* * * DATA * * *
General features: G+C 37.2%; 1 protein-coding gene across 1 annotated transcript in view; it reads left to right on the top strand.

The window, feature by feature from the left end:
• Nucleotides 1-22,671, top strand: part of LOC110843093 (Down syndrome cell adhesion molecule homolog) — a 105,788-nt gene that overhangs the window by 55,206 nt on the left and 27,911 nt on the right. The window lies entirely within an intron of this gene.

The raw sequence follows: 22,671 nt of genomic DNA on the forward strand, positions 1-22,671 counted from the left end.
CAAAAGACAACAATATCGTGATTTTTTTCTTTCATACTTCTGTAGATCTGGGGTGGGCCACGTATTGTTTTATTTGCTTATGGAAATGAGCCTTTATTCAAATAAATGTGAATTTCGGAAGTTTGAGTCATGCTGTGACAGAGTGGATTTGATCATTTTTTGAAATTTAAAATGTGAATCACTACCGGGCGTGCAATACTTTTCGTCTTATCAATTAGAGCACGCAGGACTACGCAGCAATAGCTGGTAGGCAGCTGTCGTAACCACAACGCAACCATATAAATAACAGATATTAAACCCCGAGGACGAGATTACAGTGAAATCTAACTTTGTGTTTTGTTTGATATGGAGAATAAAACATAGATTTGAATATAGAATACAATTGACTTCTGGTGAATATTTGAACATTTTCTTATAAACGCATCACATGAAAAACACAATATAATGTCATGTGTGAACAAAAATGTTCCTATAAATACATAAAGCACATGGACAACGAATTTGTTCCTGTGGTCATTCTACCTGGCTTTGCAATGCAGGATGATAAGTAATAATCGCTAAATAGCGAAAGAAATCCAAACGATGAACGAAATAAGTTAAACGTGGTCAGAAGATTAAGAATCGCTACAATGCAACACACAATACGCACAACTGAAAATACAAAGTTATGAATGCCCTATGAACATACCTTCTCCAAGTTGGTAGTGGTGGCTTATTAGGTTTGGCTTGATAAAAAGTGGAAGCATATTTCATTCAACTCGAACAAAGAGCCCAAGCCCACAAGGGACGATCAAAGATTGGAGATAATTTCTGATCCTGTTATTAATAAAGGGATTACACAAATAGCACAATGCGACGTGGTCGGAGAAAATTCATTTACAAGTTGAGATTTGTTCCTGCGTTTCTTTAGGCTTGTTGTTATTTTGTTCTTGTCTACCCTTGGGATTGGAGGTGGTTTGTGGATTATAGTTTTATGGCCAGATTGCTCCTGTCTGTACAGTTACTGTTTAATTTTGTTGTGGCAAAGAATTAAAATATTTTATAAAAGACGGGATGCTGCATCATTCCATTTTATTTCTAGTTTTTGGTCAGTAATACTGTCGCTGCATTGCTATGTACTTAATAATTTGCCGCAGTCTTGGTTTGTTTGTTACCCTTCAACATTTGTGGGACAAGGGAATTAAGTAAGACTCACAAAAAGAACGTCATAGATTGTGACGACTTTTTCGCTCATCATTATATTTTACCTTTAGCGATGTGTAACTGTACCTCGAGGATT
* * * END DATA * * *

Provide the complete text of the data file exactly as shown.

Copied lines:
General features: G+C 37.2%; 1 protein-coding gene across 1 annotated transcript in view; it reads left to right on the top strand.

The window, feature by feature from the left end:
• Nucleotides 1-22,671, top strand: part of LOC110843093 (Down syndrome cell adhesion molecule homolog) — a 105,788-nt gene that overhangs the window by 55,206 nt on the left and 27,911 nt on the right. The window lies entirely within an intron of this gene.

The raw sequence follows: 22,671 nt of genomic DNA on the forward strand, positions 1-22,671 counted from the left end.
CAAAAGACAACAATATCGTGATTTTTTTCTTTCATACTTCTGTAGATCTGGGGTGGGCCACGTATTGTTTTATTTGCTTATGGAAATGAGCCTTTATTCAAATAAATGTGAATTTCGGAAGTTTGAGTCATGCTGTGACAGAGTGGATTTGATCATTTTTTGAAATTTAAAATGTGAATCACTACCGGGCGTGCAATACTTTTCGTCTTATCAATTAGAGCACGCAGGACTACGCAGCAATAGCTGGTAGGCAGCTGTCGTAACCACAACGCAACCATATAAATAACAGATATTAAACCCCGAGGACGAGATTACAGTGAAATCTAACTTTGTGTTTTGTTTGATATGGAGAATAAAACATAGATTTGAATATAGAATACAATTGACTTCTGGTGAATATTTGAACATTTTCTTATAAACGCATCACATGAAAAACACAATATAATGTCATGTGTGAACAAAAATGTTCCTATAAATACATAAAGCACATGGACAACGAATTTGTTCCTGTGGTCATTCTACCTGGCTTTGCAATGCAGGATGATAAGTAATAATCGCTAAATAGCGAAAGAAATCCAAACGATGAACGAAATAAGTTAAACGTGGTCAGAAGATTAAGAATCGCTACAATGCAACACACAATACGCACAACTGAAAATACAAAGTTATGAATGCCCTATGAACATACCTTCTCCAAGTTGGTAGTGGTGGCTTATTAGGTTTGGCTTGATAAAAAGTGGAAGCATATTTCATTCAACTCGAACAAAGAGCCCAAGCCCACAAGGGACGATCAAAGATTGGAGATAATTTCTGATCCTGTTATTAATAAAGGGATTACACAAATAGCACAATGCGACGTGGTCGGAGAAAATTCATTTACAAGTTGAGATTTGTTCCTGCGTTTCTTTAGGCTTGTTGTTATTTTGTTCTTGTCTACCCTTGGGATTGGAGGTGGTTTGTGGATTATAGTTTTATGGCCAGATTGCTCCTGTCTGTACAGTTACTGTTTAATTTTGTTGTGGCAAAGAATTAAAATATTTTATAAAAGACGGGATGCTGCATCATTCCATTTTATTTCTAGTTTTTGGTCAGTAATACTGTCGCTGCATTGCTATGTACTTAATAATTTGCCGCAGTCTTGGTTTGTTTGTTACCCTTCAACATTTGTGGGACAAGGGAATTAAGTAAGACTCACAAAAAGAACGTCATAGATTGTGACGACTTTTTCGCTCATCATTATATTTTACCTTTAGCGATGTGTAACTGTACCTCGAGGATT